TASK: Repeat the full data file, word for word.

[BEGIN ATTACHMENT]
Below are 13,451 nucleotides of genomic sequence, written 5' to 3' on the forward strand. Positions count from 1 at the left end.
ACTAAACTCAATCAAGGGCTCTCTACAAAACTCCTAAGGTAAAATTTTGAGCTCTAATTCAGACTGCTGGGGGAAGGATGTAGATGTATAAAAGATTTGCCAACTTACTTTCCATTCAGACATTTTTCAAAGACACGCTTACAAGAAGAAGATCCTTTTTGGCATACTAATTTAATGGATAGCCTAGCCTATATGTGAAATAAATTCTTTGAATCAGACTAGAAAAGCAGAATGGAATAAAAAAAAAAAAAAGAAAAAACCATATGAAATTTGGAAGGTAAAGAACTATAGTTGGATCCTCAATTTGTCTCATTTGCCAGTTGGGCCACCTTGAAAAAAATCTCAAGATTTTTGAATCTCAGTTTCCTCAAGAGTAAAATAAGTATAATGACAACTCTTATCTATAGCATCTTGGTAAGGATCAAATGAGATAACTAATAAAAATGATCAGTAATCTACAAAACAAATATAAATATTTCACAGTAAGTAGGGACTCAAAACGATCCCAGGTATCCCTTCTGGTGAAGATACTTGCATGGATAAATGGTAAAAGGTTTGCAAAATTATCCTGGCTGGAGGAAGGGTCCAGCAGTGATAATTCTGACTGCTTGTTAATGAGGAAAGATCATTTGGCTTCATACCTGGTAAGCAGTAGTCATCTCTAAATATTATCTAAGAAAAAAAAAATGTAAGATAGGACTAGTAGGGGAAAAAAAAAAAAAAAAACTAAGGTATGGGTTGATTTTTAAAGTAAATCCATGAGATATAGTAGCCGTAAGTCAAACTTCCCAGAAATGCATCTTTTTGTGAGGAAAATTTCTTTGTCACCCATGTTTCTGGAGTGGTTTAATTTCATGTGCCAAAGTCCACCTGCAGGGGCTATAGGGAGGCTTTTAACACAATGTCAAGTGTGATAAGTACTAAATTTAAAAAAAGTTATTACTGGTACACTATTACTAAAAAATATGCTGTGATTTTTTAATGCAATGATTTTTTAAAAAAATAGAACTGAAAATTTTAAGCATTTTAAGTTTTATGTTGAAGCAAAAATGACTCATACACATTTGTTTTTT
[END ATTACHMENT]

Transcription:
Below are 13,451 nucleotides of genomic sequence, written 5' to 3' on the forward strand. Positions count from 1 at the left end.
ACTAAACTCAATCAAGGGCTCTCTACAAAACTCCTAAGGTAAAATTTTGAGCTCTAATTCAGACTGCTGGGGGAAGGATGTAGATGTATAAAAGATTTGCCAACTTACTTTCCATTCAGACATTTTTCAAAGACACGCTTACAAGAAGAAGATCCTTTTTGGCATACTAATTTAATGGATAGCCTAGCCTATATGTGAAATAAATTCTTTGAATCAGACTAGAAAAGCAGAATGGAATAAAAAAAAAAAAAAGAAAAAACCATATGAAATTTGGAAGGTAAAGAACTATAGTTGGATCCTCAATTTGTCTCATTTGCCAGTTGGGCCACCTTGAAAAAAATCTCAAGATTTTTGAATCTCAGTTTCCTCAAGAGTAAAATAAGTATAATGACAACTCTTATCTATAGCATCTTGGTAAGGATCAAATGAGATAACTAATAAAAATGATCAGTAATCTACAAAACAAATATAAATATTTCACAGTAAGTAGGGACTCAAAACGATCCCAGGTATCCCTTCTGGTGAAGATACTTGCATGGATAAATGGTAAAAGGTTTGCAAAATTATCCTGGCTGGAGGAAGGGTCCAGCAGTGATAATTCTGACTGCTTGTTAATGAGGAAAGATCATTTGGCTTCATACCTGGTAAGCAGTAGTCATCTCTAAATATTATCTAAGAAAAAAAAAATGTAAGATAGGACTAGTAGGGGAAAAAAAAAAAAAAAAACTAAGGTATGGGTTGATTTTTAAAGTAAATCCATGAGATATAGTAGCCGTAAGTCAAACTTCCCAGAAATGCATCTTTTTGTGAGGAAAATTTCTTTGTCACCCATGTTTCTGGAGTGGTTTAATTTCATGTGCCAAAGTCCACCTGCAGGGGCTATAGGGAGGCTTTTAACACAATGTCAAGTGTGATAAGTACTAAATTTAAAAAAAGTTATTACTGGTACACTATTACTAAAAAATATGCTGTGATTTTTTAATGCAATGATTTTTTAAAAAAATAGAACTGAAAATTTTAAGCATTTTAAGTTTTATGTTGAAGCAAAAATGACTCATACACATTTGTTTTTT